I have outlined six priorities on my website (www.dawnaubertford204.com) that I believe are the biggest challenges facing the district. These are: Covid-19 Impact, Equity for All Students, New Superintendent Transition, Strategic Planning, Financial Stewardship and Grading Changes Evaluation. Since this questionnaire has touched upon several of these priorities, I will provide more detail on those that have not been fully explored:
Students need to be back in school. The district needs to communicate a plan for the fall whereby students will return to school for full day, in-person learning for five days per week. Contingent plans should also be developed and communicated in case virus levels increase to a point where mandates prohibit students from returning to school.
The district needs to consider increasing safety levels on campuses to keep students and staff safe. Ensuring that all teachers who want to receive the vaccination receive it as quickly as possible, and implementing surveillance screening are two important safety layers to build confidence in students returning to school and keeping students and staff safely in school.
The district must also have plans to deal with the social and emotional needs of our students that are likely to look very different from the needs of the past. I am very concerned about the mental health of our students coming out of the pandemic.
My understanding is that LTHS currently has six social workers who work with a population of over 4,000 students. This seems to be a very high ratio of students to social workers and it will be important to understand if the current levels of staffing are effective in supporting students with emotional needs. We need to be proactive in addressing the emotional well-being of our students, not reactive.
Finally, the district also needs to be prepared to address educational setbacks that have affected our students during the pandemic. The learning models utilized this year had a significant reduction in instructional minutes, and the overall disruption of the pandemic has created challenging learning environments at best. It will be important for the district to determine ways to assess students for learning loss and to create plans to address these gaps.
Grading Changes Evaluation
Six grading changes were implemented this year that have been significantly challenging to student, teachers, and parents. It is curious to me that these changes were made during a time when our students and teachers are experiencing the most disruption ever seen in our education system. I have significant concerns about the grading changes and the impact they are having on our students right now.
Semester One grade evaluation indicated a significant increase in students failing classes and receiving D’s. While the pandemic and other factors may be contributors to the increase in failed courses, it will be critical to evaluate and understand how the changes in grading may also be at play.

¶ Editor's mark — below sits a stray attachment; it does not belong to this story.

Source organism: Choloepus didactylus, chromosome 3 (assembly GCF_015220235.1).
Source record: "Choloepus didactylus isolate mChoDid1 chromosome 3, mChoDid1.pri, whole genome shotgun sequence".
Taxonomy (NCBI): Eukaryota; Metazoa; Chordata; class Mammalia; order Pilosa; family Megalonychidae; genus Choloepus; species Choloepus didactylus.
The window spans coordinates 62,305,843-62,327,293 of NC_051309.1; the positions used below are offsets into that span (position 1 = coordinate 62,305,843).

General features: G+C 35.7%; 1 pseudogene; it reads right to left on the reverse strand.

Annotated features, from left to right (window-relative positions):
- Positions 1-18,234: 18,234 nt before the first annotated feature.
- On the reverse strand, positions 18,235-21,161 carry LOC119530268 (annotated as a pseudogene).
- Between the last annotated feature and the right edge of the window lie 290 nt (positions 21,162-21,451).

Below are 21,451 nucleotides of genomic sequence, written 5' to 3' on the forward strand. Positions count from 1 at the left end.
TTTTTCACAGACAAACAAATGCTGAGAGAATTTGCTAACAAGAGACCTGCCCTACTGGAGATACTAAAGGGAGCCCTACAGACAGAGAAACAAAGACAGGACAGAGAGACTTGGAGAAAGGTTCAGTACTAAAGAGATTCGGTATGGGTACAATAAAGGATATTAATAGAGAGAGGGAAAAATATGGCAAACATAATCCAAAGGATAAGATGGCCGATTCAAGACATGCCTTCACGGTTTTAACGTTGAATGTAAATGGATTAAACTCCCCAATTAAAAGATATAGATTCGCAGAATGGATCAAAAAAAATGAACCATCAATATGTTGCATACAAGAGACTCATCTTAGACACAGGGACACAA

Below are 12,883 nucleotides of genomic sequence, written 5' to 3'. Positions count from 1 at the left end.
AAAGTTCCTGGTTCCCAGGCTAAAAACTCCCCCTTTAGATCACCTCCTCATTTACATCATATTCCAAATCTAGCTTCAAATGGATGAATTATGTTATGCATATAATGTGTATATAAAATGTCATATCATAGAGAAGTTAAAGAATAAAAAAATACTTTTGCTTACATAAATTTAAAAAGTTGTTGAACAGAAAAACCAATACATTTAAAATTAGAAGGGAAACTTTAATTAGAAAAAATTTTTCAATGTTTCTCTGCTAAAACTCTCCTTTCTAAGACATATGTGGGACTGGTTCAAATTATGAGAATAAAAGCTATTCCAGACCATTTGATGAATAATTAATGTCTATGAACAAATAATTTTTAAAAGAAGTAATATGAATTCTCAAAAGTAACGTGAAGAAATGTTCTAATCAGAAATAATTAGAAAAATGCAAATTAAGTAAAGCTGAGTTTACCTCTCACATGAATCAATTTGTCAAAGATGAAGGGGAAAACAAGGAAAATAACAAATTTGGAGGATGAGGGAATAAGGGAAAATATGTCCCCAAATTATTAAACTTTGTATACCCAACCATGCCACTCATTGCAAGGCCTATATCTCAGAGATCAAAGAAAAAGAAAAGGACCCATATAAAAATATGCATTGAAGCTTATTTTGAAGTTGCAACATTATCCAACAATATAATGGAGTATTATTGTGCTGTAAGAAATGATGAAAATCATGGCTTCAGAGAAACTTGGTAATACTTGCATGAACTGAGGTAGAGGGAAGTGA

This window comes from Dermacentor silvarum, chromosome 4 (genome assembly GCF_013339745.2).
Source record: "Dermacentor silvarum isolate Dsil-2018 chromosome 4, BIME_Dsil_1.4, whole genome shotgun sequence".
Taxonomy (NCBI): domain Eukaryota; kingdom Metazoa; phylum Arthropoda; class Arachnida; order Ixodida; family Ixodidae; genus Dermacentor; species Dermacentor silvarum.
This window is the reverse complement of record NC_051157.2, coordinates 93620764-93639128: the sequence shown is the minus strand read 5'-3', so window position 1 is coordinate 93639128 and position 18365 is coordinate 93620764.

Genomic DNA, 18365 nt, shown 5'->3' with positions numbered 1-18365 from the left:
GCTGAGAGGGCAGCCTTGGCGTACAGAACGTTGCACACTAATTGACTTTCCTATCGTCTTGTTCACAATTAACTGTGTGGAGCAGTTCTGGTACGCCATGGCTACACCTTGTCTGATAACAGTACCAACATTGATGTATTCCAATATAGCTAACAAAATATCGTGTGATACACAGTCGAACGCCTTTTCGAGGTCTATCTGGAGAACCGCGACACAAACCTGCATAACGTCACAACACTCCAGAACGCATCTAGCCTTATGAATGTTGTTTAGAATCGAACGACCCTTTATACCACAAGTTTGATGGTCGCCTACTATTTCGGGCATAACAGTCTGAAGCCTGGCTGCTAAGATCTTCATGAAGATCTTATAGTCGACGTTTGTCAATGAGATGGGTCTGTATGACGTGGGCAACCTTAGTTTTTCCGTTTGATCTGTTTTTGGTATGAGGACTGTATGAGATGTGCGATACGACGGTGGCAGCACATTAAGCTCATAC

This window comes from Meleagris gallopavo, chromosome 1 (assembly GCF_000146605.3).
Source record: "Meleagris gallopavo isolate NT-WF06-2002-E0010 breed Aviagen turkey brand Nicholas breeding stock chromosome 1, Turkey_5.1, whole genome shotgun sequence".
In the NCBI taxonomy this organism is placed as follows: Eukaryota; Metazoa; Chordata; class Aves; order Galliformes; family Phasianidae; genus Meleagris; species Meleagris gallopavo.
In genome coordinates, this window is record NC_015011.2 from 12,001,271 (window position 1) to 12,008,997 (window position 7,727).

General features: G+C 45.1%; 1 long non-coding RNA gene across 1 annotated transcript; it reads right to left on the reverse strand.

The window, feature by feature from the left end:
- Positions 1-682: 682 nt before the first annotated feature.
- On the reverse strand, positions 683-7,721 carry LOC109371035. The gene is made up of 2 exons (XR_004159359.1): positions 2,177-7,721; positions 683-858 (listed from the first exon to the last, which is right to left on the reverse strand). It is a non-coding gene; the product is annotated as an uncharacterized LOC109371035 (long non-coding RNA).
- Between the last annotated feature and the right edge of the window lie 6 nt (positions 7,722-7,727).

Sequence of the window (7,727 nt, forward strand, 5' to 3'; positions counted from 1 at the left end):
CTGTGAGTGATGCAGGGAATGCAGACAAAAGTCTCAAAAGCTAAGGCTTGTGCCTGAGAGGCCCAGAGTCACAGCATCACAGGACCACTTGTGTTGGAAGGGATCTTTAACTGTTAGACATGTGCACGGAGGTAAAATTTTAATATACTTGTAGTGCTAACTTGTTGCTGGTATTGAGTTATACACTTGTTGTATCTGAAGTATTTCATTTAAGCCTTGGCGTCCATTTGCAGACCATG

In the new system, only summative assessments count toward the final grade and since homework and other work leading to the summatives does not count toward the grade, many students have interpreted it as “optional.” This could have significant impacts to the learning process itself, and this needs evaluation.
Homework and other formative work for many students is essential in the learning that occurs along the way, and provides students and teachers timely opportunities to build learning in the process toward mastery. A thorough evaluation of these changes is needed and a restatement and understanding of the goals to be achieved by these changes needs to be articulated. It will be essential to gather formal feedback from students, teachers, and parents about the impacts of these changes.
New Superintendent and Strategic Planning
The current school board has appointed Dr. Brian Waterman as the next superintendent for LTHS. Dr. Waterman, who is currently the principal of LTHS, will formally begin his new role on July 1, 2021.
Dr. Waterman and the new school board will need to work effectively and swiftly to navigate out of the pandemic and engage in the vision, goals, and direction of LTHS. LTHS does not have a strategic plan, and I view this as an immediate opportunity for the school board and superintendent to evaluate.
A strategic plan provides all stakeholders opportunity to give input on the priorities and vision of the district. Once adopted it provides stakeholders a shared language and understanding of the district’s mission, values, vision, and goals. This plan also defines how success is measured and progress monitored during the implementation of the plan. Since all stakeholder groups are involved and provide input into the plan, the process of strategic planning often results in increased engagement and communication in the District.